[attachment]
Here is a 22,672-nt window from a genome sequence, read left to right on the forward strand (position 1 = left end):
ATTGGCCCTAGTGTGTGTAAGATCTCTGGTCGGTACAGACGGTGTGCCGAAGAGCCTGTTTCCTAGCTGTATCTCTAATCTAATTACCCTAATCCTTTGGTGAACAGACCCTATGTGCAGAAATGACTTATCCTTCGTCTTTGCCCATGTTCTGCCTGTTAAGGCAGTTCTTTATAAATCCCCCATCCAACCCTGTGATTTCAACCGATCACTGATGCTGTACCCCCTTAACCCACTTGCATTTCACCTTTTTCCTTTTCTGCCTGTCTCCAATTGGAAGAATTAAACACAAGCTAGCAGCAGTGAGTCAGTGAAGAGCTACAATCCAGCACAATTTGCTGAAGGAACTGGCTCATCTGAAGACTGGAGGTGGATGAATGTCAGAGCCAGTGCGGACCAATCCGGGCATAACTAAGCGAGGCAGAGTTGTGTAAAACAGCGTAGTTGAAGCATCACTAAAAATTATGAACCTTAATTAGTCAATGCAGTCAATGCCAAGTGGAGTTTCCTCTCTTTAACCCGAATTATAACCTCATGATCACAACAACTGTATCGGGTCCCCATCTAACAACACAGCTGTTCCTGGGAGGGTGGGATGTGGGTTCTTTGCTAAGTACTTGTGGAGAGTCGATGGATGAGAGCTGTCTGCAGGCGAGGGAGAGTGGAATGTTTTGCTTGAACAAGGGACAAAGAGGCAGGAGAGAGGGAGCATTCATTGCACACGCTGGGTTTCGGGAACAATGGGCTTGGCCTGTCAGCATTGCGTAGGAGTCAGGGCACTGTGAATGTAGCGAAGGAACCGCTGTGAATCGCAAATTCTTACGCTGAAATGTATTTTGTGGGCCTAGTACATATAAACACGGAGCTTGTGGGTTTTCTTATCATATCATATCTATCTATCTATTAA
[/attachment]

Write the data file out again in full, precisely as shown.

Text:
Here is a 22,672-nt window from a genome sequence, read left to right on the forward strand (position 1 = left end):
ATTGGCCCTAGTGTGTGTAAGATCTCTGGTCGGTACAGACGGTGTGCCGAAGAGCCTGTTTCCTAGCTGTATCTCTAATCTAATTACCCTAATCCTTTGGTGAACAGACCCTATGTGCAGAAATGACTTATCCTTCGTCTTTGCCCATGTTCTGCCTGTTAAGGCAGTTCTTTATAAATCCCCCATCCAACCCTGTGATTTCAACCGATCACTGATGCTGTACCCCCTTAACCCACTTGCATTTCACCTTTTTCCTTTTCTGCCTGTCTCCAATTGGAAGAATTAAACACAAGCTAGCAGCAGTGAGTCAGTGAAGAGCTACAATCCAGCACAATTTGCTGAAGGAACTGGCTCATCTGAAGACTGGAGGTGGATGAATGTCAGAGCCAGTGCGGACCAATCCGGGCATAACTAAGCGAGGCAGAGTTGTGTAAAACAGCGTAGTTGAAGCATCACTAAAAATTATGAACCTTAATTAGTCAATGCAGTCAATGCCAAGTGGAGTTTCCTCTCTTTAACCCGAATTATAACCTCATGATCACAACAACTGTATCGGGTCCCCATCTAACAACACAGCTGTTCCTGGGAGGGTGGGATGTGGGTTCTTTGCTAAGTACTTGTGGAGAGTCGATGGATGAGAGCTGTCTGCAGGCGAGGGAGAGTGGAATGTTTTGCTTGAACAAGGGACAAAGAGGCAGGAGAGAGGGAGCATTCATTGCACACGCTGGGTTTCGGGAACAATGGGCTTGGCCTGTCAGCATTGCGTAGGAGTCAGGGCACTGTGAATGTAGCGAAGGAACCGCTGTGAATCGCAAATTCTTACGCTGAAATGTATTTTGTGGGCCTAGTACATATAAACACGGAGCTTGTGGGTTTTCTTATCATATCATATCTATCTATCTATTAA